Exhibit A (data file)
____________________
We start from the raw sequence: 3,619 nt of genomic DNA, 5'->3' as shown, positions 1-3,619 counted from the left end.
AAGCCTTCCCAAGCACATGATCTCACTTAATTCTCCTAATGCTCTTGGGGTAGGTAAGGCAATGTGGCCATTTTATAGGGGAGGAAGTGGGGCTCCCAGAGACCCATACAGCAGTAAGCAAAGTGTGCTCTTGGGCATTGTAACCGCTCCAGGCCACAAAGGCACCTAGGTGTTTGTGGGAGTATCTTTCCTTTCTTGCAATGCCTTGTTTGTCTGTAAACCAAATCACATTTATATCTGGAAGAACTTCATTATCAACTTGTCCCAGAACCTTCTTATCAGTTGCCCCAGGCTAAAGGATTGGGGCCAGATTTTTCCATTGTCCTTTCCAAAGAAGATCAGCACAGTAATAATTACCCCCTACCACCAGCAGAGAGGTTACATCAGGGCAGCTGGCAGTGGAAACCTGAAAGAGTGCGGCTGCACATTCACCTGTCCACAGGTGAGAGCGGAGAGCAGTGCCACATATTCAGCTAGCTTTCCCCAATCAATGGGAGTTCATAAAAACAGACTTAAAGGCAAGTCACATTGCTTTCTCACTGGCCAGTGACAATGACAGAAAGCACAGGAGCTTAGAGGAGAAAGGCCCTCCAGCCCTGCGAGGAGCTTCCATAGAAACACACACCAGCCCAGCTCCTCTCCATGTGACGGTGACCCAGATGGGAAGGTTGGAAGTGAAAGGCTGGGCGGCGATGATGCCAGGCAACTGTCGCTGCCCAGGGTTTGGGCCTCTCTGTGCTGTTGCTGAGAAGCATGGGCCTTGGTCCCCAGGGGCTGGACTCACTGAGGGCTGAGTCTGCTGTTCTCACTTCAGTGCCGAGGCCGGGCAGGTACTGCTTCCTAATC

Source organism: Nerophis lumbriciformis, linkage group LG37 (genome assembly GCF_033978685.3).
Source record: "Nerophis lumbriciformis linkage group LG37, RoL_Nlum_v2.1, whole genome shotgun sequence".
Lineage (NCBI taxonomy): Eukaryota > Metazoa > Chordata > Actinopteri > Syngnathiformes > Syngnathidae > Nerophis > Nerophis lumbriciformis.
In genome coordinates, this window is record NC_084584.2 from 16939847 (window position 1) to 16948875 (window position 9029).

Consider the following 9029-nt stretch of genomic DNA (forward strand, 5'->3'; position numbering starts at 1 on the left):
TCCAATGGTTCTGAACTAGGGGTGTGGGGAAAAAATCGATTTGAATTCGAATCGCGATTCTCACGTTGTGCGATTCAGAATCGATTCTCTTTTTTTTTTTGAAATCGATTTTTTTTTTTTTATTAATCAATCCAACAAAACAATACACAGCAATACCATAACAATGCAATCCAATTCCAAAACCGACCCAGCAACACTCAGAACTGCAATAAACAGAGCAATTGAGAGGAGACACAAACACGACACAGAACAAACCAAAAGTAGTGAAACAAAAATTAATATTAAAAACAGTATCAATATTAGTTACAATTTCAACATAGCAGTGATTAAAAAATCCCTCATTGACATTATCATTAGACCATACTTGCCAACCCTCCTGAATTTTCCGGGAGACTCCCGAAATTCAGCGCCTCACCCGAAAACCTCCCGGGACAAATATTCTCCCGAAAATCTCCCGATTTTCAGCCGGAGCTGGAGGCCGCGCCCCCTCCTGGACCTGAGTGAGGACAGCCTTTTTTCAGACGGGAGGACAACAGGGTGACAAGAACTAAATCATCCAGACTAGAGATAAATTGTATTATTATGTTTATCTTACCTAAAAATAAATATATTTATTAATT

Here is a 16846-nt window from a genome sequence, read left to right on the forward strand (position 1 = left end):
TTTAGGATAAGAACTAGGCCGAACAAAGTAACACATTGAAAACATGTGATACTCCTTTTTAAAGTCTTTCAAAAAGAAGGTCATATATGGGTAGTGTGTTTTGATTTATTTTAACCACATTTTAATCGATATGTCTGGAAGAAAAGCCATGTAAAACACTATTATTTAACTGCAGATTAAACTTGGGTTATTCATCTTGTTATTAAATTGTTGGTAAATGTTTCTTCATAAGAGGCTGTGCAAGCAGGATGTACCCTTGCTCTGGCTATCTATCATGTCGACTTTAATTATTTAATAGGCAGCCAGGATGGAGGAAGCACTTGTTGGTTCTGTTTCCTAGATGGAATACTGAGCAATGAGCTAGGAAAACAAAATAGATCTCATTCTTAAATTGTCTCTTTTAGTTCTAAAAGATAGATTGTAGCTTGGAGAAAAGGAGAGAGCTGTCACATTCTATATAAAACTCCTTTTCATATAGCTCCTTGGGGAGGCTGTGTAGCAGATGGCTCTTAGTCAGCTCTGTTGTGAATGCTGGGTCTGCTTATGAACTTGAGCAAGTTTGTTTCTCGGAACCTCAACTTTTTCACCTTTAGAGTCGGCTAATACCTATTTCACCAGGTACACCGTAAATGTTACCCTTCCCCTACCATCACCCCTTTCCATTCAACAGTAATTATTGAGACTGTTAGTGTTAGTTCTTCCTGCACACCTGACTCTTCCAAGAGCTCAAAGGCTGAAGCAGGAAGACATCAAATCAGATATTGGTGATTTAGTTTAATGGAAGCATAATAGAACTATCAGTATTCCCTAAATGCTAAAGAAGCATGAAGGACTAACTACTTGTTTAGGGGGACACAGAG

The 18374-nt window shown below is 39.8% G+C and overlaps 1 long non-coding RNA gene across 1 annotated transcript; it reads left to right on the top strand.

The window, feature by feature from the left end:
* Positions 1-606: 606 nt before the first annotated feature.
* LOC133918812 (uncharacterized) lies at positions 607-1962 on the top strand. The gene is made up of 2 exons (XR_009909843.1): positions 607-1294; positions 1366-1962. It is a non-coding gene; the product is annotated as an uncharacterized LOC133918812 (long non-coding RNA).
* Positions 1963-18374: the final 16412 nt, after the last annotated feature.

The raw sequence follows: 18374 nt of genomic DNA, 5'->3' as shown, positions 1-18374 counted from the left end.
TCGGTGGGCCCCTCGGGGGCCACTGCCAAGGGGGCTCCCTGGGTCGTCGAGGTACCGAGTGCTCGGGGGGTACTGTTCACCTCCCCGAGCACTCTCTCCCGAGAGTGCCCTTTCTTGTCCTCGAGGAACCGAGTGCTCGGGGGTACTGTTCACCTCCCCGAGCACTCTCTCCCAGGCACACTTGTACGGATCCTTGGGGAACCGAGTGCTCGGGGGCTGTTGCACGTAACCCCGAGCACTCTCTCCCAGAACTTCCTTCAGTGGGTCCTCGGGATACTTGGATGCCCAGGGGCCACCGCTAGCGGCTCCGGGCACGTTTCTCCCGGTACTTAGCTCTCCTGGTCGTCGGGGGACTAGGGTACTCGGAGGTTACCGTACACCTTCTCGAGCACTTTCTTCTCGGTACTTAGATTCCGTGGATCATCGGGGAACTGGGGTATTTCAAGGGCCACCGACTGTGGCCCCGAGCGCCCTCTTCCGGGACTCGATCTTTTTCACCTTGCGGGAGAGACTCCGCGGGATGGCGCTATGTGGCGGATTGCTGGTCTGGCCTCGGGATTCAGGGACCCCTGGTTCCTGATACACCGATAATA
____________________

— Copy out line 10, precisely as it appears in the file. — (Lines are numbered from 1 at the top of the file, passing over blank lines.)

TTTAGGATAAGAACTAGGCCGAACAAAGTAACACATTGAAAACATGTGATACTCCTTTTTAAAGTCTTTCAAAAAGAAGGTCATATATGGGTAGTGTGTTTTGATTTATTTTAACCACATTTTAATCGATATGTCTGGAAGAAAAGCCATGTAAAACACTATTATTTAACTGCAGATTAAACTTGGGTTATTCATCTTGTTATTAAATTGTTGGTAAATGTTTCTTCATAAGAGGCTGTGCAAGCAGGATGTACCCTTGCTCTGGCTATCTATCATGTCGACTTTAATTATTTAATAGGCAGCCAGGATGGAGGAAGCACTTGTTGGTTCTGTTTCCTAGATGGAATACTGAGCAATGAGCTAGGAAAACAAAATAGATCTCATTCTTAAATTGTCTCTTTTAGTTCTAAAAGATAGATTGTAGCTTGGAGAAAAGGAGAGAGCTGTCACATTCTATATAAAACTCCTTTTCATATAGCTCCTTGGGGAGGCTGTGTAGCAGATGGCTCTTAGTCAGCTCTGTTGTGAATGCTGGGTCTGCTTATGAACTTGAGCAAGTTTGTTTCTCGGAACCTCAACTTTTTCACCTTTAGAGTCGGCTAATACCTATTTCACCAGGTACACCGTAAATGTTACCCTTCCCCTACCATCACCCCTTTCCATTCAACAGTAATTATTGAGACTGTTAGTGTTAGTTCTTCCTGCACACCTGACTCTTCCAAGAGCTCAAAGGCTGAAGCAGGAAGACATCAAATCAGATATTGGTGATTTAGTTTAATGGAAGCATAATAGAACTATCAGTATTCCCTAAATGCTAAAGAAGCATGAAGGACTAACTACTTGTTTAGGGGGACACAGAG